It’s about budget
According to Thiru S, it all boils down to budget. “What I have seen is the maintenance contractor going to a building and check all maintenance and fire safety issues in a building. And then another guy will come and give you a price of 3,000 dirhams for four visits. That’s a problem.”

Walton said that the credentials of the inspector also need to be important. They need to be experienced, and knowledgeable about checking a project.

“Everyone is cutting corners,” said Gaurav Bhatnagar, head of sales and marketing for the Middle East and Africa and Armacell. “In our case, as manufacturers, if I have to govern my product as per specifications, I have to drive it within the organisation, within each and every person in the organisation, as a process, and on a personal level too. If you say that the product should qualify for ASTM e84, I have to make sure that in my manufacturing process, the product, which comes to the site, is of ASTM e84 standard.”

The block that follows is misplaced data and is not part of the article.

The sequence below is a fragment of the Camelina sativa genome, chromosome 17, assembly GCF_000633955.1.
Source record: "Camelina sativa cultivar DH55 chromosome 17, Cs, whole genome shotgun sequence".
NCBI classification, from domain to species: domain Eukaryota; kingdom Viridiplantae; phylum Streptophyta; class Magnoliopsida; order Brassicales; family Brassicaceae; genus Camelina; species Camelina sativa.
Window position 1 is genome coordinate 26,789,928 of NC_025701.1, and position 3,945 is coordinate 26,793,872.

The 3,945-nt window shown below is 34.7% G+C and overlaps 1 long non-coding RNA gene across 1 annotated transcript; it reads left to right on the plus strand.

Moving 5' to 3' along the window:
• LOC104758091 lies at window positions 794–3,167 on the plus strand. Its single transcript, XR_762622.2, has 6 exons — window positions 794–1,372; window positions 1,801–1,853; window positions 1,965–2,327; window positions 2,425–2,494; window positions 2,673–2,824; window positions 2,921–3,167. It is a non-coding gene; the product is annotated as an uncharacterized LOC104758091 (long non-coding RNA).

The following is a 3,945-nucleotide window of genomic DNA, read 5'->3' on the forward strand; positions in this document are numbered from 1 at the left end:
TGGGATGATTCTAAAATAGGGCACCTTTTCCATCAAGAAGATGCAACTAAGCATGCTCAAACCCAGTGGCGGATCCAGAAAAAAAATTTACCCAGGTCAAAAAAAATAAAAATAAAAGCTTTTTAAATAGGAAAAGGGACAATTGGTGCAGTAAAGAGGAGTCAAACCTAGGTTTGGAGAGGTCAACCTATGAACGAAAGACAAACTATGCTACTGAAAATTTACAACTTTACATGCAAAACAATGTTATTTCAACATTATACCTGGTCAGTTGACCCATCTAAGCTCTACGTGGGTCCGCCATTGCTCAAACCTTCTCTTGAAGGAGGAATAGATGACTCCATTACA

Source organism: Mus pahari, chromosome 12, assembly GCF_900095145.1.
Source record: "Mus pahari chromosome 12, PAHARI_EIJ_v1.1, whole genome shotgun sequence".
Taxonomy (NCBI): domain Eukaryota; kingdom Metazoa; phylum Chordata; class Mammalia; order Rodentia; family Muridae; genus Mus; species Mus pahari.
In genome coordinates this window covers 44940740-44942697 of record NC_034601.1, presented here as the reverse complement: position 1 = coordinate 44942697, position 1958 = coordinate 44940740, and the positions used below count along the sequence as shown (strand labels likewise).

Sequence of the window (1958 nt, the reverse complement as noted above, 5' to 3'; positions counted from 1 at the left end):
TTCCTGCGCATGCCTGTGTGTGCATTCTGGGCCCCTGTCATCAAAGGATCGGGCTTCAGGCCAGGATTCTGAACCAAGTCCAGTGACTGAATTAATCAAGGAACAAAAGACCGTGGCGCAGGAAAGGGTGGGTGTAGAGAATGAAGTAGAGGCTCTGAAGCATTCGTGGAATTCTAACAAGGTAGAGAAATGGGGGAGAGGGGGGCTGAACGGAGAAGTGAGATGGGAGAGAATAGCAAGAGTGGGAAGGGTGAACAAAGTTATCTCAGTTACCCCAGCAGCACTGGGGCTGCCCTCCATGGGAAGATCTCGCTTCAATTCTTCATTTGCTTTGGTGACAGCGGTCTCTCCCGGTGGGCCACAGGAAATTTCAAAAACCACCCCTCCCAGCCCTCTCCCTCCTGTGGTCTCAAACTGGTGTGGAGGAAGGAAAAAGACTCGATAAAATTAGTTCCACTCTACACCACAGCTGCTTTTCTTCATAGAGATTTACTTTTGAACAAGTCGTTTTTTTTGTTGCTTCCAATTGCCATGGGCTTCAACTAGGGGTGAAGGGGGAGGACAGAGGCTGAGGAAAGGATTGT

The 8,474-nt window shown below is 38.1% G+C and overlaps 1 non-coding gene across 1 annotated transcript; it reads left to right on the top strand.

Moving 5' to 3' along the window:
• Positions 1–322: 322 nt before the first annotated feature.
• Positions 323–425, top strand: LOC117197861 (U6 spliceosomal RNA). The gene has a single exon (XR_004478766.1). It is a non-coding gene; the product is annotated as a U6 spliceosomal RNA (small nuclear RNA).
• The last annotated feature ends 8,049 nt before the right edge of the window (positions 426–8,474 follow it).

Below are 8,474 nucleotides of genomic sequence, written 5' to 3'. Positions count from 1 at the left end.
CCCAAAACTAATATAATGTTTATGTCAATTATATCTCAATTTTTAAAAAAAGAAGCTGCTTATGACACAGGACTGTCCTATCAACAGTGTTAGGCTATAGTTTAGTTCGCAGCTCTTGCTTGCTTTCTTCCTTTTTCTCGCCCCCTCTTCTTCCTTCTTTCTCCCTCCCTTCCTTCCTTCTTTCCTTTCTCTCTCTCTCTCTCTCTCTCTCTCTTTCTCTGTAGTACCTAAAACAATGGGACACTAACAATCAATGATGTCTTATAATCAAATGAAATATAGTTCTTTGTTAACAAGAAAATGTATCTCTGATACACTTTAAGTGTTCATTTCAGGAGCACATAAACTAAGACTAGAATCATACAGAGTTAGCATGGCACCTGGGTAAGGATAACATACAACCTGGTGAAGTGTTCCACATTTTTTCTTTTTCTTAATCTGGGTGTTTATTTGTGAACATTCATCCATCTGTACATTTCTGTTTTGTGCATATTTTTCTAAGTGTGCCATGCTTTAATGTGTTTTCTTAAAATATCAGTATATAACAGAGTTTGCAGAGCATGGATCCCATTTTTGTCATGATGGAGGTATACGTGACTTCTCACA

Does over-engineering ensure the safety of a building? As Bhatnagar noted, there’s too much content available in the market from the developed nations or the developed economies in terms of regulations and standards. “We are adhering to the best possible solution,” he said.

“If I over-engineer and supply a product that isn’t commercially viable or is over-specified for the building, it doesn’t serve the purpose. Over-engineering would be over-specifying. If I over-specify in terms of a particular product, I am absolutely increasing the commercial value of the project itself. At least, I know in terms of the UAE, the best standards are available for us to apply. It’s the manufacturer’s social responsibility to adhere to those specifications and provide the right product.”

This feature was written by Rajiv Ravindran Pillai and published in Middle East Architect’s August issue.